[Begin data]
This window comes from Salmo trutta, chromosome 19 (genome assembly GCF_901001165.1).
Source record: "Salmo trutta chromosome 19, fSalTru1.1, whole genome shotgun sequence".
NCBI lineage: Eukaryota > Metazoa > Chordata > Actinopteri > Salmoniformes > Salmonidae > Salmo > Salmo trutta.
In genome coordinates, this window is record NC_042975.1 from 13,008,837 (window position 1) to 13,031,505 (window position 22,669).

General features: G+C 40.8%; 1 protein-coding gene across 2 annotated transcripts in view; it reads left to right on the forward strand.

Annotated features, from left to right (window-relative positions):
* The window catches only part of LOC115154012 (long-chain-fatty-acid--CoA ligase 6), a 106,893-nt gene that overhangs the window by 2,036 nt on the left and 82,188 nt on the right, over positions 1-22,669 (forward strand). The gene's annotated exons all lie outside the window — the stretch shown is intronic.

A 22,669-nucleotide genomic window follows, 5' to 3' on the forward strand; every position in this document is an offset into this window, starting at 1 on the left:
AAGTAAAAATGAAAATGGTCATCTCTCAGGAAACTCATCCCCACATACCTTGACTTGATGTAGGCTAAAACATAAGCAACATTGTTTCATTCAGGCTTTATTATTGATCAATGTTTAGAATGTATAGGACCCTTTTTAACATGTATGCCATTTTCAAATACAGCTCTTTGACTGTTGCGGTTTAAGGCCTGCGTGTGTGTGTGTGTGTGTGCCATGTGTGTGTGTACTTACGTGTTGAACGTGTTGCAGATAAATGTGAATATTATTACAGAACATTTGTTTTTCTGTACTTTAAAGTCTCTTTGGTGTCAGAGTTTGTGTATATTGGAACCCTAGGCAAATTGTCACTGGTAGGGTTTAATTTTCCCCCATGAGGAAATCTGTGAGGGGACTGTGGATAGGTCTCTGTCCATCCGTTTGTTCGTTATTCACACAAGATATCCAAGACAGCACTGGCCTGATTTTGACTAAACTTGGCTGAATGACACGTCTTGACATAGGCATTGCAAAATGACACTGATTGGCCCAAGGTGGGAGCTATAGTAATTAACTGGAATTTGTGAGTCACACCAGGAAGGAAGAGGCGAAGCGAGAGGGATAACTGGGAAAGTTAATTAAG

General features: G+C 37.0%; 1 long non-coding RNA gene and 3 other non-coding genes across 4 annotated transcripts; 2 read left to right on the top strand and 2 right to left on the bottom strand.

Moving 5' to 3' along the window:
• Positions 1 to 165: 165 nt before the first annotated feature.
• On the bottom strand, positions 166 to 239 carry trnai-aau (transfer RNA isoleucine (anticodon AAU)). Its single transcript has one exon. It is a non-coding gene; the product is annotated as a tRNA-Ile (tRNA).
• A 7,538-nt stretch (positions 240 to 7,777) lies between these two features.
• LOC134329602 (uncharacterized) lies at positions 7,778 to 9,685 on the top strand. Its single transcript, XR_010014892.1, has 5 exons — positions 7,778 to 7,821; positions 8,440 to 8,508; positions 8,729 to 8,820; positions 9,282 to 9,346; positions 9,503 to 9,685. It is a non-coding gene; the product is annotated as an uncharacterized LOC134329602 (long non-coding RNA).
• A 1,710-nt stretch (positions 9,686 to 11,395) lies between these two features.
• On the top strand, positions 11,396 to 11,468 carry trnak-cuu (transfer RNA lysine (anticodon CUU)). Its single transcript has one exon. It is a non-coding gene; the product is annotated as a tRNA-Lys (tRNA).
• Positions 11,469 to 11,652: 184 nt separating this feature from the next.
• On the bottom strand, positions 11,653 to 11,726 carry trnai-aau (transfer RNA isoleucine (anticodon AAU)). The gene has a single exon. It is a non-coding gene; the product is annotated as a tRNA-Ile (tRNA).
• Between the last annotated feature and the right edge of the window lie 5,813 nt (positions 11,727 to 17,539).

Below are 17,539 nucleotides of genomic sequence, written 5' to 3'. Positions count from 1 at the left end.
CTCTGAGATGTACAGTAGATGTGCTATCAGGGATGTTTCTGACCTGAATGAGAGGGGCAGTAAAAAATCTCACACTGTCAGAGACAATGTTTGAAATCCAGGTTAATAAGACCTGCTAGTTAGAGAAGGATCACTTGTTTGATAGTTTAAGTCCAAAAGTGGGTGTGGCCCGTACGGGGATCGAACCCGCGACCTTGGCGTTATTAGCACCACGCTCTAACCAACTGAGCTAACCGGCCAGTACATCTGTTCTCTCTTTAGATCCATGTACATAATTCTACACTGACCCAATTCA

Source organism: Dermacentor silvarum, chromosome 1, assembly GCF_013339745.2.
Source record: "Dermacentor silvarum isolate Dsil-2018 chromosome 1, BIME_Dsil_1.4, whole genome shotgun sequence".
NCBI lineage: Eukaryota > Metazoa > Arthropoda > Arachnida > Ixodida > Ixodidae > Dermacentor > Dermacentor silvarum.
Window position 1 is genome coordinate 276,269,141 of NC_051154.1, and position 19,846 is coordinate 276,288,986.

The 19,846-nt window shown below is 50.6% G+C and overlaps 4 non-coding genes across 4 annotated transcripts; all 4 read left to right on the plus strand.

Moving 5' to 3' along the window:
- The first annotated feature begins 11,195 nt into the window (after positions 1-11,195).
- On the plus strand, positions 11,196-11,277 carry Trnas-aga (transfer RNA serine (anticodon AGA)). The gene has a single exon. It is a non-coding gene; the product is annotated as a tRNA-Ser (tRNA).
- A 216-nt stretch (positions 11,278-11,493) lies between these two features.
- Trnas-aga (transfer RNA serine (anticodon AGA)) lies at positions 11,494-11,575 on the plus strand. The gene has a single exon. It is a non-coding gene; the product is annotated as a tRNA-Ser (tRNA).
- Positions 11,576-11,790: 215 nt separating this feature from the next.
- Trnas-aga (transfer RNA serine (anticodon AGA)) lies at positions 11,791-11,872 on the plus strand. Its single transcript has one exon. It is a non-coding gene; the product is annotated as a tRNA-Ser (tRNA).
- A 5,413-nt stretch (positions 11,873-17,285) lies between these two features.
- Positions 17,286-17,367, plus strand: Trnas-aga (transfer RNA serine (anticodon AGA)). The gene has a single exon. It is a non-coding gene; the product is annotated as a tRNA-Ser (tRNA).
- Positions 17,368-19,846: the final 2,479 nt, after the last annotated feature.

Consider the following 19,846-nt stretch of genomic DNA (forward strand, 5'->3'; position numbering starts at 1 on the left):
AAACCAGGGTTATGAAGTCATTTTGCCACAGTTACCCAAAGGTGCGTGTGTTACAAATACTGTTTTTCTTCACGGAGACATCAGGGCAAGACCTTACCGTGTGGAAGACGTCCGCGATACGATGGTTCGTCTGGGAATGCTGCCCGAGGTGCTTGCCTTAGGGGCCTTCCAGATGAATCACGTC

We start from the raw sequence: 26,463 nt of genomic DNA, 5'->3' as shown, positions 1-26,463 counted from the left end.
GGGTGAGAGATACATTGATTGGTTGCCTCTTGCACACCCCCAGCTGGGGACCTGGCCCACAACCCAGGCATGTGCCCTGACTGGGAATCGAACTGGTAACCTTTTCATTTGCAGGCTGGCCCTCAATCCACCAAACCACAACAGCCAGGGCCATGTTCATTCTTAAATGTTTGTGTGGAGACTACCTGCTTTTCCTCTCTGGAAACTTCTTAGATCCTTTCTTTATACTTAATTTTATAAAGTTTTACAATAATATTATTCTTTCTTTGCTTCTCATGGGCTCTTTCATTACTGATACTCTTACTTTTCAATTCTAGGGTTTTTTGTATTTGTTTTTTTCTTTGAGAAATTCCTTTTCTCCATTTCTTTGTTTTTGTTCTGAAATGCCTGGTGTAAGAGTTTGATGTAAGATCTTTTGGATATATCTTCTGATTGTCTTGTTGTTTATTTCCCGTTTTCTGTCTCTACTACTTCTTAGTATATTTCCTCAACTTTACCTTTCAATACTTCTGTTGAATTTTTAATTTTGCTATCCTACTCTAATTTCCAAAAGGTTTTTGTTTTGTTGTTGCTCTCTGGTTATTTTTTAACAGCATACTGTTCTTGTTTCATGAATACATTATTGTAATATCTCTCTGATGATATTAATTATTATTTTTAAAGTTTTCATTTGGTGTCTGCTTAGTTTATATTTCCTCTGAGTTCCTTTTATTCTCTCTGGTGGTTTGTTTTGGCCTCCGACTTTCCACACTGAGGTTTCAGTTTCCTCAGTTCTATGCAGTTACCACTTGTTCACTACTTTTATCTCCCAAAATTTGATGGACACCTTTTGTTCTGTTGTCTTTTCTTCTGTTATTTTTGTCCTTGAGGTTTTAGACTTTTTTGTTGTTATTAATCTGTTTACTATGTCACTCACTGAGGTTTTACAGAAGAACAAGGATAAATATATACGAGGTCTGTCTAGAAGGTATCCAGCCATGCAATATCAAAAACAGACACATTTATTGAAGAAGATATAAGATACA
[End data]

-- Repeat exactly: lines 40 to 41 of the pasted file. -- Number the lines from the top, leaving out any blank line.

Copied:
We start from the raw sequence: 26,463 nt of genomic DNA, 5'->3' as shown, positions 1-26,463 counted from the left end.
GGGTGAGAGATACATTGATTGGTTGCCTCTTGCACACCCCCAGCTGGGGACCTGGCCCACAACCCAGGCATGTGCCCTGACTGGGAATCGAACTGGTAACCTTTTCATTTGCAGGCTGGCCCTCAATCCACCAAACCACAACAGCCAGGGCCATGTTCATTCTTAAATGTTTGTGTGGAGACTACCTGCTTTTCCTCTCTGGAAACTTCTTAGATCCTTTCTTTATACTTAATTTTATAAAGTTTTACAATAATATTATTCTTTCTTTGCTTCTCATGGGCTCTTTCATTACTGATACTCTTACTTTTCAATTCTAGGGTTTTTTGTATTTGTTTTTTTCTTTGAGAAATTCCTTTTCTCCATTTCTTTGTTTTTGTTCTGAAATGCCTGGTGTAAGAGTTTGATGTAAGATCTTTTGGATATATCTTCTGATTGTCTTGTTGTTTATTTCCCGTTTTCTGTCTCTACTACTTCTTAGTATATTTCCTCAACTTTACCTTTCAATACTTCTGTTGAATTTTTAATTTTGCTATCCTACTCTAATTTCCAAAAGGTTTTTGTTTTGTTGTTGCTCTCTGGTTATTTTTTAACAGCATACTGTTCTTGTTTCATGAATACATTATTGTAATATCTCTCTGATGATATTAATTATTATTTTTAAAGTTTTCATTTGGTGTCTGCTTAGTTTATATTTCCTCTGAGTTCCTTTTATTCTCTCTGGTGGTTTGTTTTGGCCTCCGACTTTCCACACTGAGGTTTCAGTTTCCTCAGTTCTATGCAGTTACCACTTGTTCACTACTTTTATCTCCCAAAATTTGATGGACACCTTTTGTTCTGTTGTCTTTTCTTCTGTTATTTTTGTCCTTGAGGTTTTAGACTTTTTTGTTGTTATTAATCTGTTTACTATGTCACTCACTGAGGTTTTACAGAAGAACAAGGATAAATATATACGAGGTCTGTCTAGAAGGTATCCAGCCATGCAATATCAAAAACAGACACATTTATTGAAGAAGATATAAGATACA